It has been almost one year since he was appointed Crown Prince of Saudi Arabia, and what a year it has been. Mohammed bin Salman, who was announced as the next in line to his father’s throne on the 26th day of Ramadan last year, has overseen many changes during his tenure, such as the upcoming end of the ban on female drivers in the Kingdom. Add to that the lifting of a long-standing ban on public cinemas and the opening of sporting stadiums to women, and the country has seen vast reforms under the royal’s ambitious Vision 2030 plan in recent months. To celebrate, we’ve rounded up some of his most powerful soundbites ahead of the official anniversary of his promotion on June 21.
On a woman’s dress
“The laws are very clear and stipulated in the laws of Sharia: that women wear decent, respectful clothing, like men,” Mohammed bin Salman told CBS this year. “This, however, does not particularly specify a black abaya or a black head cover. The decision is entirely left for women to decide what type of decent and respectful attire she chooses to wear.”
On Islam in Saudi Arabia
“We want to go back to what we were: moderate Islam. Saudi Arabia was not like this before 1979,” the royal added in the same CBS interview. “We want to go back to what we were, the moderate Islam that’s open to all religions. We want to live a normal life… Coexist and contribute to the world.”
On the guardianship law
“Before 1979 there were societal guardianship customs but no guardianship laws in Saudi Arabia,” the Crown Prince told The Atlantic in 2018. “It doesn’t go back to the time of the Prophet Muhammad. In the 1960’s women didn’t travel with male guardians. But it happens now, and we want to move on it and figure out a way to treat this that doesn’t harm families and doesn’t harm the culture.”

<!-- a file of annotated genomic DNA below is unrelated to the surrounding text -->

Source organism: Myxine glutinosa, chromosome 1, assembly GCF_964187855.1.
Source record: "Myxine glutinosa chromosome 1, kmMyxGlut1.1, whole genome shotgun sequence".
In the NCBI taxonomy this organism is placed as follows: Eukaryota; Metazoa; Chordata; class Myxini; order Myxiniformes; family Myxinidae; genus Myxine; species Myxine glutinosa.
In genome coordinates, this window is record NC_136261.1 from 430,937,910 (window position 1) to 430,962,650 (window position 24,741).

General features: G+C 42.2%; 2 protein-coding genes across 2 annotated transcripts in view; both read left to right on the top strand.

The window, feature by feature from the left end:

“I support Saudi Arabia, and half of Saudi Arabia is women. So I support women,” he added to The Atlantic.
On Saudi’s future
“We try to work only with the dreamers,” Crown Prince Mohammed told investors last year while announcing a new mega-city, according to CNN. “This place is not for conventional people or companies.”
On the changing face of women’s rights
“I just want to remind the world that American women had to wait long to get their right to vote. So we need time. We have taken many steps,” the royal told Bloomberg. “In King Salman’s time, women were able to vote for the first time and 20 women won in these elections. Women can now work in any sector. In business and commerce, as a lawyer, in the political field and in all sectors. Women can carry out any jobs they want. What is left is that we support women for the future and I don’t think there are obstacles we can’t overcome.”
On his dreams
“My dream as a young man in Saudi Arabia, and the dreams of men in Saudi Arabia are so many, and I try to compete with them and their dreams, and they compete with mine, to create a better Saudi Arabia,” he told The Economist in 2016.
On why he’s in a hurry
“I fear that the day I die, I am going to die without accomplishing what I have in my mind,” MBS told the New York Times. “Life is too short, and a lot of things can happen, and I am really keen to see it with my own eyes – and that is why I am in a hurry.”